We certainly need codes and maximum information, and the access authorities and countryside bodies already have duties in that respect. As was said by my noble friend Lady Young, if there is a problem of nature conservation in a particular area the Bill already provides for local closures or restrictions. I believe that to be the case in relation to problems of land management, vermin control and so forth.

In any event, the requirement would be virtually impossible to enforce. It would require the construction of a considerable bureaucracy and a system of notification thereafter. It does not appear to provide any great benefit to landowners because there is no requirement to notify them. Its effect seems obscure.

Moreover, all experience of access land so far suggests that a prior notification system for night access is not necessary and has not caused serious problems, but noble Lords should recognise that the proposal applies to all access land. It means that, for example, if after 4.30 on a December evening I wanted to walk on to the common land at the back of my garden I would have to notify the authority that I was going to do so. That is completely absurd in relation to a piece of common land within a country town. The same would apply to a great deal of down land.

The approach is far too comprehensive. Furthermore, some of the latter comments reflect the belief that people who avail themselves of night-time access are up to no good. We have had reference to poachers, rustlers and egg stealers and at earlier stages even to devil worshippers. I am not familiar with any of those groups of people but I do not believe that they usually check on the restrictions which apply to the land on which they are carrying out their nefarious activities. The argument that more people now have a right to be on the land can work both ways. In some situations, the more people who are there, the less likely it is that such operations will be carried out. We agree with those bodies who manage areas of access land. The National Trust, for example, indicates that allowing access to a large number of people reduces criminality in those areas.

I believe that the amendment is misplaced in that it misidentifies the problem. In any event, it would be impossible to operate and would apply so universally as to make a nonsense of short night-time walks in many parts of the country. It also adds to the occasional tendency to stigmatise those few people who might avail themselves of night-time access to the more remote areas. That is not to say that in some localities voluntary systems of access notification would not be appropriate, particularly in dangerous areas. At an earlier stage, the noble Lord, Lord Roberts, explained the situation on Snowdonia. That may well be valid but as a general requirement it would not work, it is not necessary and it misidentifies the problem. I therefore hope that he will not press the amendment.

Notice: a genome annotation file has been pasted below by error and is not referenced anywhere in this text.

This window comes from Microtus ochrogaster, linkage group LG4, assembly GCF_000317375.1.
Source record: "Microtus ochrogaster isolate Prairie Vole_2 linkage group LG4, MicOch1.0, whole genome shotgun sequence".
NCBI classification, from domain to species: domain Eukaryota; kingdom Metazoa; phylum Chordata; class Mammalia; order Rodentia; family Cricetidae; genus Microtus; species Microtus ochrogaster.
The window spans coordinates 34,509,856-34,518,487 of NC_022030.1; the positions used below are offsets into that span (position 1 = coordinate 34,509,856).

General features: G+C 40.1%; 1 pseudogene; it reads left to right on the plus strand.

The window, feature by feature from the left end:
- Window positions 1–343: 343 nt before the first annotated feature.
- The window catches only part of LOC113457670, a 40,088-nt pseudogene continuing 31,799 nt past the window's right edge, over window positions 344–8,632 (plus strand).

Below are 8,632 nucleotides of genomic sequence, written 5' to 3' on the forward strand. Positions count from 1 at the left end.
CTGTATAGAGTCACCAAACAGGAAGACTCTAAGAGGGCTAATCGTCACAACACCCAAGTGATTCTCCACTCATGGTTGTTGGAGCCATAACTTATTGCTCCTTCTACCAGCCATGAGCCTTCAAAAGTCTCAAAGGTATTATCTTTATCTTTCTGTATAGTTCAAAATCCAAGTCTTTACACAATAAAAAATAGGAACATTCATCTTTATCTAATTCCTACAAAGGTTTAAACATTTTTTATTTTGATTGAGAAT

Lord Roberts of Conwy

My Lords, I am grateful to all noble Lords who have spoken and made such valuable points, in particular the comment of my noble friend Lord Jopling about the need for the amendment in relation to the safety of birds. I am afraid that I totally disagree with the noble Lord, Lord Dubs. He began by saying that day and night access were much the same. As far as I am concerned, the great difference is that one can see by day but one cannot see by night. At night, one cannot see the unfenced quarry or the hazards which lurk in the dark.

Yes, we are concerned about safety, criminality and all the other factors. The Minister said that there are many areas where people are accustomed to walking at night and nothing untoward happens.

That is, I am sure, the case in many parts of England and Wales but there are also vast tracts of virtually unknown territory that are about to be declared access land. Living on the edge of the Snowdonia National Park, I am very much aware of the dangers that already exist: the fatalities and the accidents that occur in Snowdonia by day. All one can do is simply to imagine what could happen with access at night.

So I do not think this is an absurd amendment in the extent of its application. Yes, of course there is no penalty for failure to notify, and it may well be that where night access is already available in popular areas people will not give prior notification. But surely in the new areas, where hazards abound, they should give prior notice of their intentions.